Personal branding through social media may help you build your professional network, but there will never be a replacement for a charismatic personality.
Napoleon Hill, author of "Think and Grow Rich" — one of the top-selling books of all time — wrote about the habits of the most likable people in his essay "Develop A Pleasing Personality," published in the forthcoming collection "The Science of Success."
He introduced his steps to having a "million-dollar personality" by explaining it was steel magnate Charles M. Schwab's charming demeanor that in the late 19th century elevated him from day laborer to an executive with a $75,000 salary and a frequent million-dollar bonus (astronomical numbers for the time).
Schwab's boss, the legendary industrialist Andrew Carnegie said "the yearly salary was for the work Schwab performed, but the bonus was for what Schwab, with his pleasing personality, could get others to do," Hill writes.
Here are Hill's 14 habits of people who are so likable that others go out of their way to help them:
They develop a positive mental attitude and let it be seen and felt by others.
It's often easier to give into cynicism, but those who choose to be positive set themselves up for success and have better reputations.
They always speak in a carefully disciplined, friendly tone.
The best communicators speak deliberately and confidently, which gives their voice a pleasing sound.
They pay close attention to someone speaking to them.
Using a conversation as an opportunity to lecture someone "may feed the ego, but it never attracts people or makes friends," Hill says.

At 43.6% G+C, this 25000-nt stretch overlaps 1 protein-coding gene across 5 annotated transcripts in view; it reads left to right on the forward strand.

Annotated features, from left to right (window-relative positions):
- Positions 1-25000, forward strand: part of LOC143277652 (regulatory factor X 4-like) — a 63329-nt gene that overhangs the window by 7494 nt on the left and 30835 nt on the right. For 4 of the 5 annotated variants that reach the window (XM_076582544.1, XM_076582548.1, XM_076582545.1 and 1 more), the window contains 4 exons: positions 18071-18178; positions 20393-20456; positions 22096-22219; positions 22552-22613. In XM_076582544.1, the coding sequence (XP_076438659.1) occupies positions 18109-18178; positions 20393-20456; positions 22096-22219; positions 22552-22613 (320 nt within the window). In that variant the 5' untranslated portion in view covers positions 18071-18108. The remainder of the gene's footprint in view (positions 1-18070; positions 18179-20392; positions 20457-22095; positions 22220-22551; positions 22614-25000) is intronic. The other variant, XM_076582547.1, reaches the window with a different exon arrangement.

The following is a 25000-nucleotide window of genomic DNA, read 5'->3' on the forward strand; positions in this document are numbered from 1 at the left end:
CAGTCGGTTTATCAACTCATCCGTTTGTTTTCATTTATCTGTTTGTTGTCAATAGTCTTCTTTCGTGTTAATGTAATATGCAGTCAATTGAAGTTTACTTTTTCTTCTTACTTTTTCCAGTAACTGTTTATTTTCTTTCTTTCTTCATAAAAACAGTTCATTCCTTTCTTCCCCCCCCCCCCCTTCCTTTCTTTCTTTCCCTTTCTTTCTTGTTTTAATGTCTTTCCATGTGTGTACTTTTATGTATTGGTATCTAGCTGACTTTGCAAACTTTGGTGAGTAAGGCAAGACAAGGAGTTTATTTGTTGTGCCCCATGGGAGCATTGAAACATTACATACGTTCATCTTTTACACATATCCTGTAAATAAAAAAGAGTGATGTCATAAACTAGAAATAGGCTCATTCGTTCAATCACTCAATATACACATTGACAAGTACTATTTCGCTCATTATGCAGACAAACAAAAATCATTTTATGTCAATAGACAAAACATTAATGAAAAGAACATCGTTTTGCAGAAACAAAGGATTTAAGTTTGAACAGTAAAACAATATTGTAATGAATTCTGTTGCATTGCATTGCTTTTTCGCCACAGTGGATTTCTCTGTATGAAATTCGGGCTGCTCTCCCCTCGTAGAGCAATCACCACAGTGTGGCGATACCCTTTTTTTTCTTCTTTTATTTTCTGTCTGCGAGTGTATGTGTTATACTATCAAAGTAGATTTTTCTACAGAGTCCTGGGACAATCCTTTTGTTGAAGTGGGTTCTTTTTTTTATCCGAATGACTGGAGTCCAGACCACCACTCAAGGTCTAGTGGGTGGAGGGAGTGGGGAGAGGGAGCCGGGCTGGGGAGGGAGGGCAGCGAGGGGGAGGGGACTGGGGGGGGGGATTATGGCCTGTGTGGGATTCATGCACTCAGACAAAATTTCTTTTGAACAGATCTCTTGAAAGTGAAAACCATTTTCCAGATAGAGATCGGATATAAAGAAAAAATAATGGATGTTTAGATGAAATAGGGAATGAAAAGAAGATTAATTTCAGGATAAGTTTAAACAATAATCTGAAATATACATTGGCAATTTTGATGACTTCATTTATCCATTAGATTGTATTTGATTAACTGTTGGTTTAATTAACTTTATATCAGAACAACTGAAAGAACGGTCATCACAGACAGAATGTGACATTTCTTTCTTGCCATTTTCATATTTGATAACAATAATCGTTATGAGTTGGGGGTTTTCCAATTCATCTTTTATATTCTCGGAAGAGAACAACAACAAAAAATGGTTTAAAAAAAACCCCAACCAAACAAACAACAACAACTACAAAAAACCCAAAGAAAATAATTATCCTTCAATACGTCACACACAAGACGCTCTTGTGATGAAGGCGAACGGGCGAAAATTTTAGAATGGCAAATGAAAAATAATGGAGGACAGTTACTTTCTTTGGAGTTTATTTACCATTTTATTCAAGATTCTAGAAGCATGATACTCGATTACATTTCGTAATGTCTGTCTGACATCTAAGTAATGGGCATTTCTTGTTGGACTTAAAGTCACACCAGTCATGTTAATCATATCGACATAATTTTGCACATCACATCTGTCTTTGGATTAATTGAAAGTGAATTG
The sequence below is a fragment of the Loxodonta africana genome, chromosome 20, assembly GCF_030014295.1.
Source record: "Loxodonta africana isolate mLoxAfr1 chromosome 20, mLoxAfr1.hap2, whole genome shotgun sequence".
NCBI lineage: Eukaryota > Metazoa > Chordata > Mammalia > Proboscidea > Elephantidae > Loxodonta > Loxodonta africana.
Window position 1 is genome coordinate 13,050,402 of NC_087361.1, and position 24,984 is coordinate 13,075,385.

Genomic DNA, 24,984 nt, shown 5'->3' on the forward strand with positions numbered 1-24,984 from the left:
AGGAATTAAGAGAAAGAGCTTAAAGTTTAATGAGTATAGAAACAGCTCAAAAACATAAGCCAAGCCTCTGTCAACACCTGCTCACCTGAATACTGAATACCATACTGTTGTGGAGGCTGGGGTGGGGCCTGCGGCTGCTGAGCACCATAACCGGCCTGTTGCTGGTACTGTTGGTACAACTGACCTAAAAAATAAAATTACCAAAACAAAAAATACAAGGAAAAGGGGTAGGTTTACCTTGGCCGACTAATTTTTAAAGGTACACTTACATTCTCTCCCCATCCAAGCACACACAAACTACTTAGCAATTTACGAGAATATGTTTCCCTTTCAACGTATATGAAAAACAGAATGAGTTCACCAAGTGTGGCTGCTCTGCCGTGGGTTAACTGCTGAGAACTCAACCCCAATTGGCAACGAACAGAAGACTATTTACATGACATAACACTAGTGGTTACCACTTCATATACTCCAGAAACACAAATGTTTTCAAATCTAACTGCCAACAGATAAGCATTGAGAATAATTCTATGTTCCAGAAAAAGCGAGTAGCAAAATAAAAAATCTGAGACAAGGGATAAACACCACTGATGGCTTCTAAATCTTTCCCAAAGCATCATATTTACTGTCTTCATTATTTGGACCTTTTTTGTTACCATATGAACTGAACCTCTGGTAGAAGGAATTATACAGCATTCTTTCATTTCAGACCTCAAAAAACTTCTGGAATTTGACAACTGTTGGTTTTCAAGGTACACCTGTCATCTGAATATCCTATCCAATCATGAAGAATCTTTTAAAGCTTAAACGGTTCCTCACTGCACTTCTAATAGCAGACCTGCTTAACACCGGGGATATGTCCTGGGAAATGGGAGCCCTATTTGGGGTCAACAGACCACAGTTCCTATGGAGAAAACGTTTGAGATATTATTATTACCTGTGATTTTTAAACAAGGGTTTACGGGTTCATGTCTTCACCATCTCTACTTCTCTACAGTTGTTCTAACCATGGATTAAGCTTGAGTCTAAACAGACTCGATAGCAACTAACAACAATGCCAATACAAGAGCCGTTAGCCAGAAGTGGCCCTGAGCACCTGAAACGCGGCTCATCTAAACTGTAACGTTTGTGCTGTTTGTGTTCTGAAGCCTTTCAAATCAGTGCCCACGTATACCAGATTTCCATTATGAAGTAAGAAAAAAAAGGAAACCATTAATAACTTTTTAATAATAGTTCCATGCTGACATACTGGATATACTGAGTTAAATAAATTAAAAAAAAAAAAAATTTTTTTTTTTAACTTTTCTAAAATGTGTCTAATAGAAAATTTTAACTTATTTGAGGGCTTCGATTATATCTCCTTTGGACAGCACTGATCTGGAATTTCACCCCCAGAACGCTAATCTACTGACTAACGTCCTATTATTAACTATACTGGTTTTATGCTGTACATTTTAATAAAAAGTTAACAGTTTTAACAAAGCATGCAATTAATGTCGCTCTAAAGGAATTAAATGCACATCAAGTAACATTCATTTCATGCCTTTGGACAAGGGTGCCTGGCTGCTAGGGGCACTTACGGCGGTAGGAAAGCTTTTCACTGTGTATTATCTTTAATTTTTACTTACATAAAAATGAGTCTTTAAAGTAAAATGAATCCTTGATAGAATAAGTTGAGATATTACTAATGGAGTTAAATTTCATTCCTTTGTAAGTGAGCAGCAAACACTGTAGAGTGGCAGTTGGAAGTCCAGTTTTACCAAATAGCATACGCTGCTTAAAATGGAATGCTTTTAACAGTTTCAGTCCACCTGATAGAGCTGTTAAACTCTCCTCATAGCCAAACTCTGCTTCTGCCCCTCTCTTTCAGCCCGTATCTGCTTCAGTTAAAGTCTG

They are able to maintain their composure in all circumstances.
An overreaction to something either positive or negative can give people a poor impression. In the latter case, says Hill, "Remember that silence may be much more effective than your angry words."
They are patient.
"Remember that proper timing of your words and acts may give you a big advantage over impatient people," Hill writes.
They keep an open mind.
Those who close themselves off from certain ideas and associate only with like-minded people are missing out on not only personal growth but also opportunities for advancing their careers.
They smile when speaking with others.
Hill says that president Franklin D. Roosevelt's greatest asset was his "million-dollar smile," which allowed people to lower their guards during conversation.
They know that not all their thoughts need to be expressed.
The most likable people know that it's not worth offending people by expressing all their thoughts, even if they happen to be true.
They don't procrastinate.
Procrastination communicates to people that you're afraid of taking action, Hill says, and are therefore ineffective.
They engage in at least one good deed a day.
The best networkers help other people out without expecting anything in return.
They find a lesson in failure rather than brood over it.
People admire those who grow from failure rather than wallow in it. "Express your gratitude for having gained a measure of wisdom, which would not have come without defeat," Hill says.
They act as if the person they are speaking to is the most important person in the world.
The most likable people use conversations as an opportunity to learn about another person and give them time to talk.
They praise others in a genuine way without being excessive.
"Praise the good traits of others, but don't rub it on where it is not deserved or spread it too thickly," Hill says.
They have someone they trust point out their flaws.
Successful people don't pretend to be likable; they are likable because they care about their conduct and reputation. Having a confidant who can be completely honest with them allows them to continue growing